While Canberra’s culinary scene is making waves through the nation, we are yet to see a pop-up dining scene emerge in a contemporary style offering. Kiosk could be the trend setter for the notion which has become popular in other major cities around the globe. Temporary dining usually makes an appearance in vacant building with huge potential. This could be said for Owner-chef Louis Couttoupes who was attracted to the Old Kingston for its heritage.
“Kingston was once the place to go. It has great old buildings, historical features and cultural significance to Canberra. Opening a temporary venue is a little intentional to see if Kingston has the space for this style of dining,” he says.
The question posed: will Canberrans take a fleeting chance on dining?
If anyone should take the risk, Louis has our vote. Formerly the Bar Rochford Exec-chef who helped lead the venue to its Good Food Guide Chef Hat. The talented chef has a vision, and now, he has his own space to bring it to life. After spending time in the countryside of France, foraging and experimenting in the kitchen, Louis returned to Canberra with a flattering claim: Canberra is perfect place to be a chef, for so many reasons.
“You have access to so many fantastic producers, we are so close to the bush to go foraging; you can have your own plot and grow your own produce, and farmers are really close by to build relationships with.
“And, clientele in Canberra are an enthusiastic bunch who want to eat good food. They have time to dine, and transport and access is easy. Locals are well travelled and cultured. Overall, they want good stuff.
“Canberra took a long time to catch up but now we have so many great chefs doing great things,” Louis says.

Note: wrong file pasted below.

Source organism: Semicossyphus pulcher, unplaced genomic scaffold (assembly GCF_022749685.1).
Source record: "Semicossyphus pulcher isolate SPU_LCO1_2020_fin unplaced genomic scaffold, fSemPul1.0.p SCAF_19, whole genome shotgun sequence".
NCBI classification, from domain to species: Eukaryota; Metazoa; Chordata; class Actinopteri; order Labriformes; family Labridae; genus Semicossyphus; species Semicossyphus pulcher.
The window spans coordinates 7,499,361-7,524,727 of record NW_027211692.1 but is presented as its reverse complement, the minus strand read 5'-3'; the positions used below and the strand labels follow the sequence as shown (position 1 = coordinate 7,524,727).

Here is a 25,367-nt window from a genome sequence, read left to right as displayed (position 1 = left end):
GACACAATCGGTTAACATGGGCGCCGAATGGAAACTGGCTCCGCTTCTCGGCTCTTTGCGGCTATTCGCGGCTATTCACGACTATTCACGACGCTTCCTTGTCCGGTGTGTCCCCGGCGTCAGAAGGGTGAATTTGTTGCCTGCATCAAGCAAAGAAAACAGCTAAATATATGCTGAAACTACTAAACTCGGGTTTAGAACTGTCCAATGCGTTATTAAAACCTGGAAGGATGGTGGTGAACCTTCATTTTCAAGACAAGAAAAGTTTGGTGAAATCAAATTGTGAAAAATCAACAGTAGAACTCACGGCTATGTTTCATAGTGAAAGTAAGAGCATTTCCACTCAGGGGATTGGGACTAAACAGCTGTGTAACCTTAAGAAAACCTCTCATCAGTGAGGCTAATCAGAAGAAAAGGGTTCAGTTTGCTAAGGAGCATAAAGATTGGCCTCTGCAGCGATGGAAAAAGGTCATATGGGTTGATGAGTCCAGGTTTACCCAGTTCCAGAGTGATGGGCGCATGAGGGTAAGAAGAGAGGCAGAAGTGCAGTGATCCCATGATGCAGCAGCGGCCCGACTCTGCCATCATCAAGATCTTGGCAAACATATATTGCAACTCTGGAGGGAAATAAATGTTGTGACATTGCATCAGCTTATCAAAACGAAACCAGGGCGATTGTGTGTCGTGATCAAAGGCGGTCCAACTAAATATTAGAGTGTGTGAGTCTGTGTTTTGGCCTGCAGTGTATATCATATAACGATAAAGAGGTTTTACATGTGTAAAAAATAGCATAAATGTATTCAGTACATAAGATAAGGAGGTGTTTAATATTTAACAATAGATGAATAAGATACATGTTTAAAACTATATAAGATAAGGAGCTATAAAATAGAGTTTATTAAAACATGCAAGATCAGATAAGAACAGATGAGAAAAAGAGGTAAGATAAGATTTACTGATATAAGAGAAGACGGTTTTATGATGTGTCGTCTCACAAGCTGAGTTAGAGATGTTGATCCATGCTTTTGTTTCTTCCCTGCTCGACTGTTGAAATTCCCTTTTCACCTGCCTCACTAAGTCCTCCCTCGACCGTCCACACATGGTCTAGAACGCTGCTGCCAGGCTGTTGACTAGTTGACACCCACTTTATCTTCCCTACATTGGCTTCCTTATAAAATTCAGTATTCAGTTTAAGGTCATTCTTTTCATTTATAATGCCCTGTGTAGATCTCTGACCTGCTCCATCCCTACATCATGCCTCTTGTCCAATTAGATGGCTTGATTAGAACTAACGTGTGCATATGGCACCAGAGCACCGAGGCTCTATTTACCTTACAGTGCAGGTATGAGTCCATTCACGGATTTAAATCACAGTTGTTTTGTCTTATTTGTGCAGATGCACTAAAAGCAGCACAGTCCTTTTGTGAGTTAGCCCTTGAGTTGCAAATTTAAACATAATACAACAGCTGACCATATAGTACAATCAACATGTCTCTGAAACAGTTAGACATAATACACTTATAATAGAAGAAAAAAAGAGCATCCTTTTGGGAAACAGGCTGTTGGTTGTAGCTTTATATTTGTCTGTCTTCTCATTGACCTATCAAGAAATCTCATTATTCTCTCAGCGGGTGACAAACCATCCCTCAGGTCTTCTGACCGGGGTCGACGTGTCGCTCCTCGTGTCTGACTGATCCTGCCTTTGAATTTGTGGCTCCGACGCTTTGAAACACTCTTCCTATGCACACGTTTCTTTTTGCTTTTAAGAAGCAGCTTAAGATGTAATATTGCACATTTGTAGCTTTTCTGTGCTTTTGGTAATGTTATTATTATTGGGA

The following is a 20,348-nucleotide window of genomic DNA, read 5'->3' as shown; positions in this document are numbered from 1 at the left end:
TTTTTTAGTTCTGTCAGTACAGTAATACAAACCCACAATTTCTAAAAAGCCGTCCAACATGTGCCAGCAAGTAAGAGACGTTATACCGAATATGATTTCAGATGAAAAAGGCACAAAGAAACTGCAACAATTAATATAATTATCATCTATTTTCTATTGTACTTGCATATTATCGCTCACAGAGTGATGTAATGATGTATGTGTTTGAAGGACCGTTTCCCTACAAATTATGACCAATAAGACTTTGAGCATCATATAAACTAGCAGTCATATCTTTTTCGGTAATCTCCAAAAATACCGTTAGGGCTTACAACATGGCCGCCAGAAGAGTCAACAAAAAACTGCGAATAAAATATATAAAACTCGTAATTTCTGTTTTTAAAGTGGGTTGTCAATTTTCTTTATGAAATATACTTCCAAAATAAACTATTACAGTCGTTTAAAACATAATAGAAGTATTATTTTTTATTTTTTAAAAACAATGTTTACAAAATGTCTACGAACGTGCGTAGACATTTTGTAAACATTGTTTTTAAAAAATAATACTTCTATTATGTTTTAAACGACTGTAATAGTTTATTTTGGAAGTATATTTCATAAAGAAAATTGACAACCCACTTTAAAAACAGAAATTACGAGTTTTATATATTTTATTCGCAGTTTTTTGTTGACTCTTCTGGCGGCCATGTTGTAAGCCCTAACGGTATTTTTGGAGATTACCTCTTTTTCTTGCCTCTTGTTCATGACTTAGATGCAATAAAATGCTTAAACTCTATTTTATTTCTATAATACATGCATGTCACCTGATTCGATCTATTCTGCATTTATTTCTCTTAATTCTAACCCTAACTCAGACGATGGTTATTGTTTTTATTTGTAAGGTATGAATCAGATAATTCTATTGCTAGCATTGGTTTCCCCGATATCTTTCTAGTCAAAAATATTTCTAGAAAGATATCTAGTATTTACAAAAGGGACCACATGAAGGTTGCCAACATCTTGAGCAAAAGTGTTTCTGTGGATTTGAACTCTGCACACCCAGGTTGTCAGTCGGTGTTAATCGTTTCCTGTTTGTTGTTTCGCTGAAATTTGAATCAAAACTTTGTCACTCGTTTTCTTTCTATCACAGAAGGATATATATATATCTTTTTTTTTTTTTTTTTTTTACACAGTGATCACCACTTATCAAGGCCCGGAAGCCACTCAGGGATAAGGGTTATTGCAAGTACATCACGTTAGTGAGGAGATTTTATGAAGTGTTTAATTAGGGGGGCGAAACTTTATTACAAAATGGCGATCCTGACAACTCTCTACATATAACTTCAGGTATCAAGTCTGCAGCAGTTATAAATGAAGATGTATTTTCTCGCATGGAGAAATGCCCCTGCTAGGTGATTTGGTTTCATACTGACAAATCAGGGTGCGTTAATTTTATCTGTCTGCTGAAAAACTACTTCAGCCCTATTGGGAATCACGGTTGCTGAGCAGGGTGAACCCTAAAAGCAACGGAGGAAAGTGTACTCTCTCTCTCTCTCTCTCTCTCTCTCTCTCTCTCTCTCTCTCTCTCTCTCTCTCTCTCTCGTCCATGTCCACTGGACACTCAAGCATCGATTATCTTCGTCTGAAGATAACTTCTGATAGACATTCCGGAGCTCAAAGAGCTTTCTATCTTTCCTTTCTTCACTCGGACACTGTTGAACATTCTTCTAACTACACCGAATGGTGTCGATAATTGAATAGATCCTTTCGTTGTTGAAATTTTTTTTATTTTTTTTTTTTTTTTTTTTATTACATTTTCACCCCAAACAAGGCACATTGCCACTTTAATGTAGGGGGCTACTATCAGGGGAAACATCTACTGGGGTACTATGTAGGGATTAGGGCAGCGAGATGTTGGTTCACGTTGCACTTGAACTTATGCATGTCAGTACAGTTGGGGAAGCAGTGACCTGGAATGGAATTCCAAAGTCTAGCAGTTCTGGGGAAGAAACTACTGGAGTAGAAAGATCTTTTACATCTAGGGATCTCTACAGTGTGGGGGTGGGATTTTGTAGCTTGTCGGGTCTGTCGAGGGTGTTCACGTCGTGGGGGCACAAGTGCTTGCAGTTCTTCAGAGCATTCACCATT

A takeover in a temporary space comes with many limitations, in this case no access to a cool room or deep fryer. Louis says, “It’s the type of cooking I like to do anyway if you build the right team around you the kitchen limitations are a challenge to experiment with.”
The vibe I got from my short stay was that the tools most important to the Kiosk team are produce – and a hand-written black board to tell their ever-rotating food story.
The small venue has made way for things they find important such as a dry store, where the kitchen leftovers are repurposed either by pickling, infusing or dried to avoid wastage. The former café venue has had undergone small changes with big impact; the sweets cabinet is transformed into a cheese fridge and the sandwich bar has been reimagined as a raw fish bar.
“Cheese and charcuterie are something I put a lot of effort into, I love cut to order product. And, we will have oysters and seafood on display, so guests can see some fresh oyster shucking.”
With an entire team interested in sustainability and seasonality, the menu has a strong vegetable focus. “Beyond a point meat is less versatile, I find with vegetables there are so many different things you can do technique wise and with flavour combinations.”
“Sadly, it also means you have to battle the elements. Some of our famers endure six-months of the year battling frost and now they are faced with fires on their doorstep and ongoing droughts.”
The guests at the soft launch found the Smoked Buffalo Mozzarella with green almonds from Sutton to be the crowd-pleaser. If you wanted to take a bite of the more unfamiliar side of the menu, the chicken heart in a Koji sticky sauce marination is exploding with flavour.
Eat it now or never. Kiosk is open in Green Square, on the Cnr of Eyre and Jardine St.
Tues – Thur 6pm til late
Fri – Sat 5pm til late